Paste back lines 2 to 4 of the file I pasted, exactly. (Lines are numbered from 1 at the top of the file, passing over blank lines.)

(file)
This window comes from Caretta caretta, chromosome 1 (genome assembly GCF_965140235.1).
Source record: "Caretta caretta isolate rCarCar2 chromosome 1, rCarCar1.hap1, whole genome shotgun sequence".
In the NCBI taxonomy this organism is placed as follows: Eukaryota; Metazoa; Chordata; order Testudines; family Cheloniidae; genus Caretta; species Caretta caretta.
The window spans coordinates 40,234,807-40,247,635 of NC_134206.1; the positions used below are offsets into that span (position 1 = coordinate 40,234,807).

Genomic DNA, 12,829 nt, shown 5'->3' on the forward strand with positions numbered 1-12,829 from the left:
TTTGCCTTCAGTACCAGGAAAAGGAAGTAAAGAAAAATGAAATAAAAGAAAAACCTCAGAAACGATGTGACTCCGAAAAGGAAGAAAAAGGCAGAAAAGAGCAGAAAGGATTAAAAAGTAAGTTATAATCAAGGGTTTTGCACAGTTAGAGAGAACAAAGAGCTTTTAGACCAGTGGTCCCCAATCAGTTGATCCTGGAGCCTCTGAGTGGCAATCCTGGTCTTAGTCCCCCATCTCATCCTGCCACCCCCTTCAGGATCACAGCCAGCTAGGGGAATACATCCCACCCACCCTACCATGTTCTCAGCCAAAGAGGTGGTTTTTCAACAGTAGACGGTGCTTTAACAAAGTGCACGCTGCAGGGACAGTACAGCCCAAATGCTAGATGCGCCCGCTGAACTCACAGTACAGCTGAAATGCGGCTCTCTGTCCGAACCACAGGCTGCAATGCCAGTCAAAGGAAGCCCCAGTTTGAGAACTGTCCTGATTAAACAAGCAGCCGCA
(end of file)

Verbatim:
Source record: "Caretta caretta isolate rCarCar2 chromosome 1, rCarCar1.hap1, whole genome shotgun sequence".
In the NCBI taxonomy this organism is placed as follows: Eukaryota; Metazoa; Chordata; order Testudines; family Cheloniidae; genus Caretta; species Caretta caretta.
The window spans coordinates 40,234,807-40,247,635 of NC_134206.1; the positions used below are offsets into that span (position 1 = coordinate 40,234,807).